Here is where I do most of my electronics work. I have a garage full of woodworking tools to support my other, more expensive hobbies, but I don't do much electronics stuff there unless it's too big to work on at my usual bench.
It's little cramped, but I have everything I need. Scope, waveform generator, and power supply are on the top shelf - out of the way but within easy reach. I also have a work lamp and some wire and solder on spools (very convenient!) up there. My soldering iron and rapid prototype board (I'll get to that in a second) live on the bench most of the time. Down below is my parts bin, a couple of toolboxes, screwdriver set, a box for wire and tape and stuff, and a box full of BNC patch cables. One the floor in another small parts bin, a box full of various salvaged enclosures, and a big pile of old schoolwork that doesn't belong here but doesn't fit in my file cabinet.
The bench itself is made from 3/4" plywood and 1"x3" pine boards. The base and lower shelf are finished in Duplicolor spray-on truckbed liner, while the top and upper shelf were painted with acrylic artist's paints and coated with Minwax semigloss polyurethane varnish. The upper shelf is held up with 1" diameter pipe and fittings -- an expensive, but sturdy way to do it.
My oscilloscope is a Tektronics 2236 CRT model. It has two channels, a built-in multimeter, and a frequency counter. Old as it it, I like it a lot. No fancy cursors, endless menus, myriad trigger options, or any of the other trappings of modern DSOs. It's easy to set up and use, and has the features I need for basic circuit development and debugging. My waveform generator is an Exact Model 124. I don't know much about the company, but the waveform generator is fine for my needs. The power supply is a Lambda dual model. It will put out up to 40V at 1A per channel, which is plenty for the vast majority of my projects.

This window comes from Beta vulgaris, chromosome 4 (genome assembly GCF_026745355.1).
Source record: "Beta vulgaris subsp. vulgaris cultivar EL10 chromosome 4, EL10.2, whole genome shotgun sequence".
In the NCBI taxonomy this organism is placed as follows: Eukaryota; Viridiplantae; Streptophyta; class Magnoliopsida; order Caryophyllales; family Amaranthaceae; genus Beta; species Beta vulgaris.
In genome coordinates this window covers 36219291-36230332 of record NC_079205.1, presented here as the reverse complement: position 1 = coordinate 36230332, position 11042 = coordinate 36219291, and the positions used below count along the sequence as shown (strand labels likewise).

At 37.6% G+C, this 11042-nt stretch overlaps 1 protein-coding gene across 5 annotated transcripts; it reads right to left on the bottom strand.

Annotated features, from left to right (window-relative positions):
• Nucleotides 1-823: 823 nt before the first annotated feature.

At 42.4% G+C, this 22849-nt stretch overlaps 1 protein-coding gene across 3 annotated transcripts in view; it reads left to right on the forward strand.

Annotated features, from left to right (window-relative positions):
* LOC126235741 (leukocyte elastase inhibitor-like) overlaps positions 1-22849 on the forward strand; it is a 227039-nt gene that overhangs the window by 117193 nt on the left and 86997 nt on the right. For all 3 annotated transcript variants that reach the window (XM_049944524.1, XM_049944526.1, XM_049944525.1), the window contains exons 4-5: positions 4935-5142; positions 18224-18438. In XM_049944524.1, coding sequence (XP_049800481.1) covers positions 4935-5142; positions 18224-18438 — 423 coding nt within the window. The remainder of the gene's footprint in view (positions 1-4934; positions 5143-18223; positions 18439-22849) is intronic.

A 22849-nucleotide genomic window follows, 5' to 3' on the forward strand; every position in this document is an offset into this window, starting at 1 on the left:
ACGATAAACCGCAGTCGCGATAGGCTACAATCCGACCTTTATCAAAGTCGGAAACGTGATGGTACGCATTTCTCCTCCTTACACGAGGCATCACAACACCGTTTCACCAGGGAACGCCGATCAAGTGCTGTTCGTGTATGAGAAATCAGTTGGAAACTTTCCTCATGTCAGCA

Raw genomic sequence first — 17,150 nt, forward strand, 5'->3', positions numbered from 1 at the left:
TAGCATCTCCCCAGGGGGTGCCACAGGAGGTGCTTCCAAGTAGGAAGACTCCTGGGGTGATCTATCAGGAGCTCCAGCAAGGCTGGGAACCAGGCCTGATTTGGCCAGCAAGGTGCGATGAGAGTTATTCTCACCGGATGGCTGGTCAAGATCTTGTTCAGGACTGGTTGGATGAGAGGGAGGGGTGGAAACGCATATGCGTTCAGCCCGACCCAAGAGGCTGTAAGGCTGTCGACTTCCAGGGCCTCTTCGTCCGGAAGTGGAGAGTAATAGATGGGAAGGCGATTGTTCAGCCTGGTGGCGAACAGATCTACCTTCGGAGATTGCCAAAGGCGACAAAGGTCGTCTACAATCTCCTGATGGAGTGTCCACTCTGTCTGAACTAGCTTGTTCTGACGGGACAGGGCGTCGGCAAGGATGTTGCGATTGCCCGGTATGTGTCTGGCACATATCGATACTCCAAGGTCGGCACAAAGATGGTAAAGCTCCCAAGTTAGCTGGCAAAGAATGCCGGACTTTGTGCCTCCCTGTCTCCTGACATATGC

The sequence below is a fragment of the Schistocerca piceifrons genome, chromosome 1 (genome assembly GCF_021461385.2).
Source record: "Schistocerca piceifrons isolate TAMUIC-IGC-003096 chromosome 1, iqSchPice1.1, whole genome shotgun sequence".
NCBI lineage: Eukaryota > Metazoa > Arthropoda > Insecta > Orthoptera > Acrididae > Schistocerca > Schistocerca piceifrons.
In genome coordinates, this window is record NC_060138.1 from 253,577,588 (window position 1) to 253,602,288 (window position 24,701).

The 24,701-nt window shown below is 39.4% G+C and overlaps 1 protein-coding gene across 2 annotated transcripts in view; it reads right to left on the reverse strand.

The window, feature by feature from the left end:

My rapid prototype board is pure circuit prototyping coolness. It's basically a bunch of connectors, breadboards, and terminal strips screwed to a piece of wood. The cool factor comes from how easily a breadboarded circuit can be securely attached to jacks, pots, switches, and any other off-board components I need. The front is just a piece of angle aluminum with a bunch of holes drilled in in. I can put switches, pots, or anything else I need in there. Behind the aluminum angle is a series of terminal strips that allow me to go from the components to the breadboards in a modular fashion. On the back of the board are power connectors (molex, banana jacks, DC connectors, and 9V battery clips) also hooked up to terminal strips.
Too bad I didn't get the test equipment in the shot, but you can imagine that's where the hanging leads are coming from. I'm testing my boost pedal in this picture.
And, just for historical purposes, here's my old bench - a cheap particle board desk from Wal-Mart.